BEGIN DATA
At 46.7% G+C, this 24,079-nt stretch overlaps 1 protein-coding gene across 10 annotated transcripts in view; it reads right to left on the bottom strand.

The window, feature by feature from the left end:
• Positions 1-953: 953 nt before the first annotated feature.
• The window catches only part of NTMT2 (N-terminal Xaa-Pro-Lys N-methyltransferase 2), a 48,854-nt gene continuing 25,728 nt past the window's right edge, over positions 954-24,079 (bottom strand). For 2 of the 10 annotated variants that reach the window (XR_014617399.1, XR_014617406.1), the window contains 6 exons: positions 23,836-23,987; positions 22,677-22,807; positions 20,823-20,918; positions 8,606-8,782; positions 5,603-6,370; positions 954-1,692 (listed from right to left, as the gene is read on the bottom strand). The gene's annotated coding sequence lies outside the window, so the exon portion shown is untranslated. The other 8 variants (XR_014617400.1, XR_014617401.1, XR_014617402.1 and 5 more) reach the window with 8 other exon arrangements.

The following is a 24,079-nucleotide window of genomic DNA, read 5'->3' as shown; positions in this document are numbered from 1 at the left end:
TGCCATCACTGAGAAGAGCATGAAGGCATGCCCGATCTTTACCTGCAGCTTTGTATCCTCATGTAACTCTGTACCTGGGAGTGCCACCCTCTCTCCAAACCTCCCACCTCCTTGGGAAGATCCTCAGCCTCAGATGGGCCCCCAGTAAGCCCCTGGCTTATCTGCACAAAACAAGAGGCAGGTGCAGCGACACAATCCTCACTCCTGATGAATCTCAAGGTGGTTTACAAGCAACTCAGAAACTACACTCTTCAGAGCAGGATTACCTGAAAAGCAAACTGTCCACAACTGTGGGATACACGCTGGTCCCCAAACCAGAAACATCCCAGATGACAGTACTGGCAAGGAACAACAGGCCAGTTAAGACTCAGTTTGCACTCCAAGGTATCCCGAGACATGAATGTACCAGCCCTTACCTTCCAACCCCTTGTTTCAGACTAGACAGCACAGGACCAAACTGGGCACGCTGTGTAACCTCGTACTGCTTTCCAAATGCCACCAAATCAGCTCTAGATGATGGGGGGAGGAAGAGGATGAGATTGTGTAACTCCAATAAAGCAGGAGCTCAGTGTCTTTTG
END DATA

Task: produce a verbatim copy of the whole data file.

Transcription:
At 46.7% G+C, this 24,079-nt stretch overlaps 1 protein-coding gene across 10 annotated transcripts in view; it reads right to left on the bottom strand.

The window, feature by feature from the left end:
• Positions 1-953: 953 nt before the first annotated feature.
• The window catches only part of NTMT2 (N-terminal Xaa-Pro-Lys N-methyltransferase 2), a 48,854-nt gene continuing 25,728 nt past the window's right edge, over positions 954-24,079 (bottom strand). For 2 of the 10 annotated variants that reach the window (XR_014617399.1, XR_014617406.1), the window contains 6 exons: positions 23,836-23,987; positions 22,677-22,807; positions 20,823-20,918; positions 8,606-8,782; positions 5,603-6,370; positions 954-1,692 (listed from right to left, as the gene is read on the bottom strand). The gene's annotated coding sequence lies outside the window, so the exon portion shown is untranslated. The other 8 variants (XR_014617400.1, XR_014617401.1, XR_014617402.1 and 5 more) reach the window with 8 other exon arrangements.

The following is a 24,079-nucleotide window of genomic DNA, read 5'->3' as shown; positions in this document are numbered from 1 at the left end:
TGCCATCACTGAGAAGAGCATGAAGGCATGCCCGATCTTTACCTGCAGCTTTGTATCCTCATGTAACTCTGTACCTGGGAGTGCCACCCTCTCTCCAAACCTCCCACCTCCTTGGGAAGATCCTCAGCCTCAGATGGGCCCCCAGTAAGCCCCTGGCTTATCTGCACAAAACAAGAGGCAGGTGCAGCGACACAATCCTCACTCCTGATGAATCTCAAGGTGGTTTACAAGCAACTCAGAAACTACACTCTTCAGAGCAGGATTACCTGAAAAGCAAACTGTCCACAACTGTGGGATACACGCTGGTCCCCAAACCAGAAACATCCCAGATGACAGTACTGGCAAGGAACAACAGGCCAGTTAAGACTCAGTTTGCACTCCAAGGTATCCCGAGACATGAATGTACCAGCCCTTACCTTCCAACCCCTTGTTTCAGACTAGACAGCACAGGACCAAACTGGGCACGCTGTGTAACCTCGTACTGCTTTCCAAATGCCACCAAATCAGCTCTAGATGATGGGGGGAGGAAGAGGATGAGATTGTGTAACTCCAATAAAGCAGGAGCTCAGTGTCTTTTG